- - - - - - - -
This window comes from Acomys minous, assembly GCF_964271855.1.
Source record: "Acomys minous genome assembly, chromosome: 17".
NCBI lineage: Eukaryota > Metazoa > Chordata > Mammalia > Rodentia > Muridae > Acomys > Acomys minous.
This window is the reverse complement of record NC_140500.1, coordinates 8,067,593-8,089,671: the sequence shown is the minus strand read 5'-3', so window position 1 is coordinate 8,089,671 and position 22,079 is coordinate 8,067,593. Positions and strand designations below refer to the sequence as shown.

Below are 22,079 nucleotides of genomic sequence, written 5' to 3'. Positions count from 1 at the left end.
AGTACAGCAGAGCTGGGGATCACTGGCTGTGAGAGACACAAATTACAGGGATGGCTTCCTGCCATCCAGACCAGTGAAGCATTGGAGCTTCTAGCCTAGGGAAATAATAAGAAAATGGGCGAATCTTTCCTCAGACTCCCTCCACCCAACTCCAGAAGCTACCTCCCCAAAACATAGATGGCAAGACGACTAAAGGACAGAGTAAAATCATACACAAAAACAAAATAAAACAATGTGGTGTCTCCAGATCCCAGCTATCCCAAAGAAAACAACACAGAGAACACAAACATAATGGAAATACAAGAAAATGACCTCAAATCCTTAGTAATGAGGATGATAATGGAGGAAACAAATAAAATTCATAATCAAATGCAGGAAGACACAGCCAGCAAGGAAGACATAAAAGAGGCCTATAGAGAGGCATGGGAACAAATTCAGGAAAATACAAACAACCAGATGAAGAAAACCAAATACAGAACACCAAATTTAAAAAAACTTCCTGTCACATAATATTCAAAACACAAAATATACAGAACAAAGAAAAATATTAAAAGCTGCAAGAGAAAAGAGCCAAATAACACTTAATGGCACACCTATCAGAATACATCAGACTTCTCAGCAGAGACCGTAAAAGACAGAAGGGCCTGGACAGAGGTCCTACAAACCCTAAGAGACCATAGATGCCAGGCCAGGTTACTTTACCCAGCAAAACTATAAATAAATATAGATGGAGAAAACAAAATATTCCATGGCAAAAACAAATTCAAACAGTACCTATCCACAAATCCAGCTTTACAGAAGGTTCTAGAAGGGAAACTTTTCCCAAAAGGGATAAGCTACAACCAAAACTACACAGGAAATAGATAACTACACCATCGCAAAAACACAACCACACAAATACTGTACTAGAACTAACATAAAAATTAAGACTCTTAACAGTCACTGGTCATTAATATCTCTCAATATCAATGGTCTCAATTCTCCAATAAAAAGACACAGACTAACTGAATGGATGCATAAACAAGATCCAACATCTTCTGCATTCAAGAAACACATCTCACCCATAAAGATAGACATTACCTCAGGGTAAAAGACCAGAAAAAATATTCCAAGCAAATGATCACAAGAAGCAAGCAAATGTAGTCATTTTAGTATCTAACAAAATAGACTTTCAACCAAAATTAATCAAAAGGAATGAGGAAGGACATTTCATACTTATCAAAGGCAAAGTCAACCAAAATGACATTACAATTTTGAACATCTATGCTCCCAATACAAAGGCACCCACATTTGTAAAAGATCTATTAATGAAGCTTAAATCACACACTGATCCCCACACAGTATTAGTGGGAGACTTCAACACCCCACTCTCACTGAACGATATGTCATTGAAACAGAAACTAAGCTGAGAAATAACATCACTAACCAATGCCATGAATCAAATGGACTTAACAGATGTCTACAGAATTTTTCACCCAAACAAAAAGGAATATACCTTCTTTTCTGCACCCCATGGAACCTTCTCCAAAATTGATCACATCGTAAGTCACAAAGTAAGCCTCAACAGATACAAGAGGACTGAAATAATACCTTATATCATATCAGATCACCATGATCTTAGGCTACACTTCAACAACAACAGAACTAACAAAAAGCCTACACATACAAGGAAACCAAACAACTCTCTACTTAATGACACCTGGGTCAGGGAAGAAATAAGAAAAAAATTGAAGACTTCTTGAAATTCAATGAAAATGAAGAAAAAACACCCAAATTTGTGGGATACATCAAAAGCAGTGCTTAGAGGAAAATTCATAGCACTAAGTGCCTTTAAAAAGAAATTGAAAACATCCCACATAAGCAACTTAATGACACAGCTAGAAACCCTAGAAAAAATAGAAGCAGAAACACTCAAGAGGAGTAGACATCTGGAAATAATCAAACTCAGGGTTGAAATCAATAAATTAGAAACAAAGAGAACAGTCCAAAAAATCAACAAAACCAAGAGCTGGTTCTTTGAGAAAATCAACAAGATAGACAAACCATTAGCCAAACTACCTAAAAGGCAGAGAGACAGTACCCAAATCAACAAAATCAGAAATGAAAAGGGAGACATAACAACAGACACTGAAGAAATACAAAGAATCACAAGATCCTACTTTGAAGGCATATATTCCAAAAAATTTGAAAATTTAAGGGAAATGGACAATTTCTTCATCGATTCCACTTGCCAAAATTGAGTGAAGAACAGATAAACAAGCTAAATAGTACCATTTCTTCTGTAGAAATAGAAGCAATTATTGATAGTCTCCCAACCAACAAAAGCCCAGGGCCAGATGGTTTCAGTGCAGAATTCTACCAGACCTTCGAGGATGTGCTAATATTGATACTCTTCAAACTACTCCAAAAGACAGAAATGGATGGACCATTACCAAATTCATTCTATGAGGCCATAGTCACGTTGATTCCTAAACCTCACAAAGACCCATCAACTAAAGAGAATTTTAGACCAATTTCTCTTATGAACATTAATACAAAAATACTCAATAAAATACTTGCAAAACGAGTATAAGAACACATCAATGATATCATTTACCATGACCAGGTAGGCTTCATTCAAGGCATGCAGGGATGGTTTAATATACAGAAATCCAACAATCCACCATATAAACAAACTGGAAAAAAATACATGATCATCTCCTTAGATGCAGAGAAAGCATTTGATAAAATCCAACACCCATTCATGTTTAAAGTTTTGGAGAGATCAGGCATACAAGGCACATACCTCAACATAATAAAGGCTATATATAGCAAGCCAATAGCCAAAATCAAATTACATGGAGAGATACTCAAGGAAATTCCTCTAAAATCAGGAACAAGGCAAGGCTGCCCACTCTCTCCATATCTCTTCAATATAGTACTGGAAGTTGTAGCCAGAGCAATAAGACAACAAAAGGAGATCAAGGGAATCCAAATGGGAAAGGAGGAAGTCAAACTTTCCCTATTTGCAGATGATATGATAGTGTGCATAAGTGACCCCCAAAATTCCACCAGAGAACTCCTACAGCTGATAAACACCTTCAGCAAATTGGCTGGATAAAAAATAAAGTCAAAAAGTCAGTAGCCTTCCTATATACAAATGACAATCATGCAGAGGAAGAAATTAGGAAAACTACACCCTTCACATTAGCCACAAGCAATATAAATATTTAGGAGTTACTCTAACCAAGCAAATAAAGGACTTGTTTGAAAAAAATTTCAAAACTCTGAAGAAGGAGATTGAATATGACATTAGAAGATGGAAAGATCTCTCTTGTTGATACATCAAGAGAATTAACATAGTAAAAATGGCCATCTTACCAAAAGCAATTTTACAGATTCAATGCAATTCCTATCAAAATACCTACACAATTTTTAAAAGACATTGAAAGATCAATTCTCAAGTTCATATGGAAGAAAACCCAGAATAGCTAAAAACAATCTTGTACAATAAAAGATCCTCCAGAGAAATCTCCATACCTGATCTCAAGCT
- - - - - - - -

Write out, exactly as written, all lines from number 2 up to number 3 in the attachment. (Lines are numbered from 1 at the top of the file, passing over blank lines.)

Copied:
Source record: "Acomys minous genome assembly, chromosome: 17".
NCBI lineage: Eukaryota > Metazoa > Chordata > Mammalia > Rodentia > Muridae > Acomys > Acomys minous.